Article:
A: I’d love to, but I’m not entirely sure there’s such a thing as typical day at the office here : ). Especially being involved with a lot of R&D. Every day you’re just trying to solve a problem in a way that no one has ever done before. Or maybe even solve a problem no one in tried to solve before because it seems impossible. “This sounds crazy! Let’s do it!” is a phrase I heard only at Naughty Dog and, honestly, it’s like music to my ears : )

G: Is there something in particular about the studio or about your new colleagues that impressed or surprised you?

A: Oh, it’s always the people. Companies don’t mean much without them. Here everyone is just amazing. And having the privilege of meeting them and getting to work with them never gets old. Everyone’s commitment to not making compromises and not taking the easy road is definitely something I value greatly and have the utmost respect for. The studio is very diverse too, so you get to hear a lot of amazing stories from people coming from very different backgrounds.

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G: How much creative freedom are you allowed in your role?

A: A lot. Naughty Dog is not one of these places to have someone stand over your shoulder and tell you how a certain pixel should look. Everyone’s just thrown into the deep end of the pool:”Here’s a chunk of the game, make it look awesome. See you in a few months.” Which is what you do when you can trust your people. And that trust is really priceless.

On the other hand, that might sound surprising, but creative freedom is all about being creatively aligned with your team. Artistic problems are ones with many correct solutions. And everyone here embraces the part that they have to contribute while feeding on the work that came before them. And that’s why it’s not like everyone is just doing their own thing, ‘cause that would end up in a cacophony of shapes and colors.

G: Besides creative direction, are there any specific technical limitations you have to pay attention to as an artist, working on PS4?

A: Limitations are always there and I believe they are good for us. They guide us and help us not lose our focus, which is crucial not only for art, but for a business too. If we had unlimited detail on everything, a lot of productions would have collapsed under their own weight just because it’s not economically sustainable and honestly, not necessary artistically.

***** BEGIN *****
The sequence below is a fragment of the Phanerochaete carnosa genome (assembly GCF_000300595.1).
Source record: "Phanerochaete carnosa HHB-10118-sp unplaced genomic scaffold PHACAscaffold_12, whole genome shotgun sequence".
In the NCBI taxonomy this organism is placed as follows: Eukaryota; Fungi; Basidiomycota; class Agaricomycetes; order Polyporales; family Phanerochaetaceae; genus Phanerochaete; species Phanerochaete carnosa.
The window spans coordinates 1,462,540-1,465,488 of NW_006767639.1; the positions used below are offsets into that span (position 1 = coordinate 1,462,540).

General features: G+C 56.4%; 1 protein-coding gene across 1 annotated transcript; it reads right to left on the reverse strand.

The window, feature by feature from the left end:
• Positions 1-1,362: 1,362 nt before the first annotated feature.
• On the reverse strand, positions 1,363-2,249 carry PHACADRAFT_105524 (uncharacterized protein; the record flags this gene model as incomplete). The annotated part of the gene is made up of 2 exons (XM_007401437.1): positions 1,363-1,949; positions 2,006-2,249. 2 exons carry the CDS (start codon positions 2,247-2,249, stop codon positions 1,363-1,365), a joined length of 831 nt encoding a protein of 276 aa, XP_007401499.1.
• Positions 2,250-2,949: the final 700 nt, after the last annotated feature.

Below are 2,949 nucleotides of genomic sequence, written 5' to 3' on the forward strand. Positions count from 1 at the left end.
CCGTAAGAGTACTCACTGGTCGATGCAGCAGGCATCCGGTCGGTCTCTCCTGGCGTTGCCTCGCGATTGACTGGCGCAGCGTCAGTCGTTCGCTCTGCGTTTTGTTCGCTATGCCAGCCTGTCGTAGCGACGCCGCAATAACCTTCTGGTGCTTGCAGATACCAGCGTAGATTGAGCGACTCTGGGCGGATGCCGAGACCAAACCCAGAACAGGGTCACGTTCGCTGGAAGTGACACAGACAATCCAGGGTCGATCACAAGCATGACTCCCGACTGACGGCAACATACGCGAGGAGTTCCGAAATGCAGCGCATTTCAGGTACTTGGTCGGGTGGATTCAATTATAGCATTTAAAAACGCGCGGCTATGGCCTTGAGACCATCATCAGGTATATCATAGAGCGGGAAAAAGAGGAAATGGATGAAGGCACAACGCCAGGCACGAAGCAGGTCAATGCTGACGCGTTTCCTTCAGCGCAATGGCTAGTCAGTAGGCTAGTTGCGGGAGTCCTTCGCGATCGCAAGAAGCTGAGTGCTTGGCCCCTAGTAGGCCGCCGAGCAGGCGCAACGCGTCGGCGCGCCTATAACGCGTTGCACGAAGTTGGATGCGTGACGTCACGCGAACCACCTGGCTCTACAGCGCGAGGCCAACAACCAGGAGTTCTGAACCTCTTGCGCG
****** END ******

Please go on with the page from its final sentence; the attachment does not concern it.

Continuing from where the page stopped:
That said, PS4 is a great piece of hardware to work with, and I can say that not only having done art for it, but also having developed graphics features and written code for it. Now you probably can’t quote me on this but I personally believe that we’ll be able to roll out some features you’ve never ever seen before anywhere else. It should be really cool! : )

G: While we know you can’t go into details, what do you think of Uncharted 4 from the point of view of someone working on it and seeing it grow up from inside?

A: It’s going to blow your socks off so hard that they’ll burn a hole through the Earth and come out on the other side – that’s all I can say really : )

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G: To conclude, do you have any advice for those who are moving their first steps in the industry, and aim to work at a renowned studio like Naughty Dog in the future?

A: The first thing to do is understand whether you like making games or the idea of you making games.

It’s like love – when you love making games – you love the whole package with all the good things and bad. It’s a very tough business, it’s years of hard work to even get into, it’s a struggle to overcome your insecurities, dealing with plentiful and inevitable rejections and learning to live with being constantly dissatisfied with yourself. It’s going to chew you up and spit you out. And if you really love it, you’re going to pick yourself up, shake off the dust and ask “Is that all you got?”. And then do the whole thing over and over again.

If you are not ready to do that, then the best advice I could ever give you is go out there and find something that will make you feel as strong about it.

The next step would be to go to polycount.com, register on the forums there and start absorbing all the knowledge and inspiration from there. There just isn’t a better place for game art education then this. You’ll make some great friends there over the years, hear a few penis jokes and will learn a ton. I’ll be there to say ‘hi’ too : )

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Andrew is actually working on a large amount of educational materials for those who want to make a career out of video games art, and it should be released in the coming months. You can already find quite a lot on his YouTube channel, and personal portfolio site, and if you have questions on the topic, he’s quite willing to help on Facebook.

Note: The views expressed in this interview represent the personal opinion of Andrew Maximov and not the stance of Naughty Dog as a whole. All the pictures included in this page (excluding the ones at the top) are part of Andrew’s personal portfolio. They don’t represent Uncharted 4 or any game he’s working on.

 /  Executive News Editor
Hailing from sunny (not as much as people think) Italy and long standing gamer since the age of Mattel Intellivision and Sinclair ZX Spectrum. Definitely a multi-platform gamer, he still holds the old dear PC nearest to his heart, while not disregarding any console on the market. RPGs (of any nationality) and MMORPGs are his daily bread, but he enjoys almost every other genre, prominently racing simulators, action and sandbox games. He is also one of the few surviving fans of the flight simulator genre on Earth.